Bretz's view, which was seen as arguing for a catastrophic explanation of the geology, ran against the prevailing view of uniformitarianism, and Bretz's views were initially disregarded. C, invited the young Bretz to present his previously published research at a January 12, 1927 meeting where several other geologists presented competing theories. Bretz defended his theories, and this kicked off an acrimonious 40-year debate over the origin of the Scablands.Both Pardee and Bretz continued their research over the next 30 years, collecting and analyzing evidence that led them to identify Lake Missoula as the source of the Spokane Flood and creator of the Channeled Scablands.
He was researching the Channeled Scablands in Eastern Washington, the Columbia Gorge, and the Willamette Valley of Oregon.Shaw's team of geologists reviewed the sedimentary sequences of the Touchet beds and concluded that the sequences do not automatically imply multiple floods separated by decades or centuries.Rather, they proposed that sedimentation in the Glacial Lake Missoula basin was the result of jökulhlaups draining into Lake Missoula from British Columbia to the north.Glacial deposits overlaid with centuries of windblown sediments (loess) have scattered steep, southerly-sloping dunes throughout the Columbia Valley, ideal conditions for orchard and vineyard development at higher latitudes.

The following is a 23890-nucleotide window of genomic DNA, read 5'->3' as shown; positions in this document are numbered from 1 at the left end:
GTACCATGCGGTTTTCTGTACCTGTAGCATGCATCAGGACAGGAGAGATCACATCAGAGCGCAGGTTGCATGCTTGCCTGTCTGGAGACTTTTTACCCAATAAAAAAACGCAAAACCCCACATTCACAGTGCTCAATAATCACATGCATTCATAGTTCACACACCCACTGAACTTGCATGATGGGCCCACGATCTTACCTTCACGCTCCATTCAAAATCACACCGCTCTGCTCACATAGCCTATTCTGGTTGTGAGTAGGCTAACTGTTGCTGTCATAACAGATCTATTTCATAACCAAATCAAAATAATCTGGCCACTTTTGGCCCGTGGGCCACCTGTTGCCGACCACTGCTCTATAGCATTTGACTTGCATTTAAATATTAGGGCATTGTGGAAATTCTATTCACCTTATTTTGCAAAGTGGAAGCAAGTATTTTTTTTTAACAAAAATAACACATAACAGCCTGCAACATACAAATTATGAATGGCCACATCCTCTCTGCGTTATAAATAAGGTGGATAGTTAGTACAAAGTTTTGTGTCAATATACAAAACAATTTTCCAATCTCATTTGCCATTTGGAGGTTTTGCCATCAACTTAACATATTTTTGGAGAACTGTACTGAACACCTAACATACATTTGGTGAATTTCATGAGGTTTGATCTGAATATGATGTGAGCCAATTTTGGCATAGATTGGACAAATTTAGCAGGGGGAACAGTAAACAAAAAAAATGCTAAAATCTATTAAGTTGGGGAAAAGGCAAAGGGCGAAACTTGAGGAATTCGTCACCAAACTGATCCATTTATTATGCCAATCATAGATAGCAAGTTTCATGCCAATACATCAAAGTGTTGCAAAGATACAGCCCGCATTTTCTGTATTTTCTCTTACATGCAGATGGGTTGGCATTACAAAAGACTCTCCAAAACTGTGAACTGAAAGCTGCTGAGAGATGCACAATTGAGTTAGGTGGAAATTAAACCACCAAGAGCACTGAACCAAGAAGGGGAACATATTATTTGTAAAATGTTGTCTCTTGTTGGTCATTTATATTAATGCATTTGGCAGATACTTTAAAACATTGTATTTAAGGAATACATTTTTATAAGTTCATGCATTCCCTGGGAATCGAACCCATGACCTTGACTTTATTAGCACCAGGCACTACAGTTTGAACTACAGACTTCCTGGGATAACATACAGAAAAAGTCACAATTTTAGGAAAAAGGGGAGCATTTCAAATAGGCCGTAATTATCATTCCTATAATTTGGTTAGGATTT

After analysis and controversy, geologists now believe that there were 40 or more separate floods, although the exact source of the water is still being debated.
The Missoula Floods (also known as the Spokane Floods or the Bretz Floods) refer to the cataclysmic floods that swept periodically across eastern Washington and down the Columbia River Gorge at the end of the last ice age.